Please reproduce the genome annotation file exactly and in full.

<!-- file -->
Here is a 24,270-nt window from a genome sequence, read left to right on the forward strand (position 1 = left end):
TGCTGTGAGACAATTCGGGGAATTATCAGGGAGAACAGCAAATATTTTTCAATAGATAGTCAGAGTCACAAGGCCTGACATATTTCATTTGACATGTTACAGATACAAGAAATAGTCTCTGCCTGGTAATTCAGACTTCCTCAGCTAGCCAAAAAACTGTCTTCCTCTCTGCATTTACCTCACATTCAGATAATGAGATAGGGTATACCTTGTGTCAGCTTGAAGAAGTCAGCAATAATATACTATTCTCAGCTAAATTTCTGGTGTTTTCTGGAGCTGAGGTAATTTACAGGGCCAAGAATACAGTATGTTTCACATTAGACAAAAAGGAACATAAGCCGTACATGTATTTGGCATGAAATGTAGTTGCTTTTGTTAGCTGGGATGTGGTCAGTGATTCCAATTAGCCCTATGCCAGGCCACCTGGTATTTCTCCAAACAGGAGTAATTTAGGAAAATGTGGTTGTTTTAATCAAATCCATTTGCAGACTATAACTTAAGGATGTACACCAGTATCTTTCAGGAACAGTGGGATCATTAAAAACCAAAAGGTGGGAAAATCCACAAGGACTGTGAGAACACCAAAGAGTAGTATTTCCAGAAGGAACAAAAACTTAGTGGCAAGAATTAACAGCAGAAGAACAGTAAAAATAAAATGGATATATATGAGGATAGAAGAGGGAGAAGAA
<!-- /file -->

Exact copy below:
Here is a 24,270-nt window from a genome sequence, read left to right on the forward strand (position 1 = left end):
TGCTGTGAGACAATTCGGGGAATTATCAGGGAGAACAGCAAATATTTTTCAATAGATAGTCAGAGTCACAAGGCCTGACATATTTCATTTGACATGTTACAGATACAAGAAATAGTCTCTGCCTGGTAATTCAGACTTCCTCAGCTAGCCAAAAAACTGTCTTCCTCTCTGCATTTACCTCACATTCAGATAATGAGATAGGGTATACCTTGTGTCAGCTTGAAGAAGTCAGCAATAATATACTATTCTCAGCTAAATTTCTGGTGTTTTCTGGAGCTGAGGTAATTTACAGGGCCAAGAATACAGTATGTTTCACATTAGACAAAAAGGAACATAAGCCGTACATGTATTTGGCATGAAATGTAGTTGCTTTTGTTAGCTGGGATGTGGTCAGTGATTCCAATTAGCCCTATGCCAGGCCACCTGGTATTTCTCCAAACAGGAGTAATTTAGGAAAATGTGGTTGTTTTAATCAAATCCATTTGCAGACTATAACTTAAGGATGTACACCAGTATCTTTCAGGAACAGTGGGATCATTAAAAACCAAAAGGTGGGAAAATCCACAAGGACTGTGAGAACACCAAAGAGTAGTATTTCCAGAAGGAACAAAAACTTAGTGGCAAGAATTAACAGCAGAAGAACAGTAAAAATAAAATGGATATATATGAGGATAGAAGAGGGAGAAGAA